“How can you not be romantic about baseball?”
The line from Jonah Hill’s Pete in Moneyball will remain engraved into sports film lore forever. Baseball is the most narrative-driven sport, with so many passionate historians keeping up with stats, the pageantry of the ballpark atmosphere, the strategy that comes with navigating a 162-game season, and the way we go back to admire the teams in the history books.
Each October, a team’s place in history is added to this historic book: the book of baseball. So, with that being said, what’s the best story this year? Not necessarily the best team, but who will we look back at years from now and remember the magic that they experienced going on a run? With every team with a chance to win it all in one of the most unpredictable postseasons, we’ll rank the stories of each team should they win it all.
- Houston Astros
There’s not many people still around on the roster from the cheating scandal, but no one wants to give them the satisfaction that they can win without the ridiculousness of banging trash cans in the outfield to steal signs. They’re the villains. Do you really want to hear Jose Altuve or Carlos Correa get up on the podium holding the trophy yelling about how they were disrespected and could do it all along? Nope. We want those trash can jokes to live on forever. It may be unfair to the actual likeable guys on that team, but we don’t make the rules, and we can’t hear you over the sound of trash cans banging in the outfield.
- Los Angeles Dodgers
They’re the reigning champion and prohibitive favorites despite not even winning their own division. The heartbreak of their previous collapses was admonished last year, so the players that we want to win a ring for the history books, like Clayton Kershaw or Mookie Betts, already have one. It’s no fun rooting for the Goliath of the sport that lost a Cy Young Award-winner midseason and still managed to add Max Scherzer, Trea Turner, and even old man Albert Pujols. The Dodgers have an embarrassment of riches and will have an opportunity to win a ring for the next decade, and they have a target on their back.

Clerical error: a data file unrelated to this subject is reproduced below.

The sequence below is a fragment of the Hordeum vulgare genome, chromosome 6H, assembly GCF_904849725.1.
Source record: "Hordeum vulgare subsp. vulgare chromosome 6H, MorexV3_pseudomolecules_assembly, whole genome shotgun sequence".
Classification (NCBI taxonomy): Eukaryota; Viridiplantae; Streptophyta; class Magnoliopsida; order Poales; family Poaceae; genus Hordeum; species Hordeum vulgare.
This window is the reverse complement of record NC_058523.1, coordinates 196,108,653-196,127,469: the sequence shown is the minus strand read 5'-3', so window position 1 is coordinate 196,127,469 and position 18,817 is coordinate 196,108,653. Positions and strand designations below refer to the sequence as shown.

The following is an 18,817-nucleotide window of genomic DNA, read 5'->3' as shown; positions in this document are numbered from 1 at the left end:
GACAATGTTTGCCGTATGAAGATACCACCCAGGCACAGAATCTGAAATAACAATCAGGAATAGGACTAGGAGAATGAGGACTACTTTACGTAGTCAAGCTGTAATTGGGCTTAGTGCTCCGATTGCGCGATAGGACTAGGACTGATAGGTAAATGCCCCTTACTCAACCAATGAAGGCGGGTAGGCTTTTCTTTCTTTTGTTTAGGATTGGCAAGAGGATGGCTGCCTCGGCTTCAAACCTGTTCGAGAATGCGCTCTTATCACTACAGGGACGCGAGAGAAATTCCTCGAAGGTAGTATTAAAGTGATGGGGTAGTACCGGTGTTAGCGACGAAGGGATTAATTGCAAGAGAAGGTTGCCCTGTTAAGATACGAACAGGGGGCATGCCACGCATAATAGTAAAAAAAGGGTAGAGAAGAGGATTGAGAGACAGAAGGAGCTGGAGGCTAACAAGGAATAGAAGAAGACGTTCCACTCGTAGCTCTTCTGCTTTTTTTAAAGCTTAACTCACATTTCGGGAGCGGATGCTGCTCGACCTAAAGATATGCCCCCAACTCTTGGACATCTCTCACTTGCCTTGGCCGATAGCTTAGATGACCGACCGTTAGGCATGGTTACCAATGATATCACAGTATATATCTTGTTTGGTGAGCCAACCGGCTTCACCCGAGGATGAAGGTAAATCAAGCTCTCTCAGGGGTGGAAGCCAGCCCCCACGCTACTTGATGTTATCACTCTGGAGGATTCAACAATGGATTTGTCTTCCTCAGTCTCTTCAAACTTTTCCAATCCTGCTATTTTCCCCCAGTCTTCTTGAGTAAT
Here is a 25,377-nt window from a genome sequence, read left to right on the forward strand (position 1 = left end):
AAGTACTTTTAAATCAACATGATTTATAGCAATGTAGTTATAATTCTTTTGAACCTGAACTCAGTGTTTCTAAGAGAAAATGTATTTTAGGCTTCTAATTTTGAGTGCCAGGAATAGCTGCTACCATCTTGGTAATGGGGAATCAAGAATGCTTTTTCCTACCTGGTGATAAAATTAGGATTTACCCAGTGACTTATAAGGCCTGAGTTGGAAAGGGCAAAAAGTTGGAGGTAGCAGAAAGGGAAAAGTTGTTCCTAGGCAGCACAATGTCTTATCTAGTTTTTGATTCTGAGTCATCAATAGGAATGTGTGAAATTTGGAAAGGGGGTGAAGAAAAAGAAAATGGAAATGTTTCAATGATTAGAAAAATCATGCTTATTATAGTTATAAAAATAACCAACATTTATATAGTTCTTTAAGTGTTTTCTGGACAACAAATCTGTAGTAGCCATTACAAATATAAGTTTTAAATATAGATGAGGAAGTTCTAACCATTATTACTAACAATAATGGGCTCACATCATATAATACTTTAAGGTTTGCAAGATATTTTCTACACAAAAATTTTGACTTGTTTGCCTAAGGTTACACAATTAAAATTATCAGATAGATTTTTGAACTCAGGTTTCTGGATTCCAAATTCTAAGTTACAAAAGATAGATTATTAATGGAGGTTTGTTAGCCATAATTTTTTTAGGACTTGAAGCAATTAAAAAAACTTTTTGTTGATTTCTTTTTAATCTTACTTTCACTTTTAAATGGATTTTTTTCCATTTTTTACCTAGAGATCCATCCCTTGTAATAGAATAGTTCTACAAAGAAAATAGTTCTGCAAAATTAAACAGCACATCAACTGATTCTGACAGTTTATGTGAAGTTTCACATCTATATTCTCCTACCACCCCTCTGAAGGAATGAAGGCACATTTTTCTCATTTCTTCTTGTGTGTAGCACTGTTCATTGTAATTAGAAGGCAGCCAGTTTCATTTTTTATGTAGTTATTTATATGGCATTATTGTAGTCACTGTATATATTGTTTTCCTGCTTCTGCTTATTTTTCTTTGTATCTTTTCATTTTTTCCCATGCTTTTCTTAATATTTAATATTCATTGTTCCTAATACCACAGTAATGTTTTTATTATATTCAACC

- Chicago White Sox
The White Sox are still relatively new blood to the postseason, snapping a 12-year postseason drought last season and have a variety of young stars built for the big stage. Shortstop Tim Anderson, outfielders Luis Robert and Eloy Jimenez, and third baseman Yoan Moncada all play with flair, flipping bats and dancing in the dugout. Meanwhile, they have a pitching rotation of Lance Lynn, Carlos Rodon, and Lucas Giolito, all of which can be an ace on any given night, so they can beat anyone in a variety of ways.
However, if they were to win the World Series, we’ll probably just remember how they won in spite of their 77 year-old, out-of-touch manager, Tony La Russa. He came into the year already off of two DUI charges and was a questionable hire, then he criticized his own player, Yermin Mercedes midyear when he hit a homerun in a blowout and threw him under the bus. Ever since then, it’s been as if the Sox players have been winning to spite their own manager angrily by expressing themselves. Chicago also just cruised to their division title in the weak AL Central, so you know La Russa will be the one taking credit for steering the ship well all year long.
- Milwaukee Brewers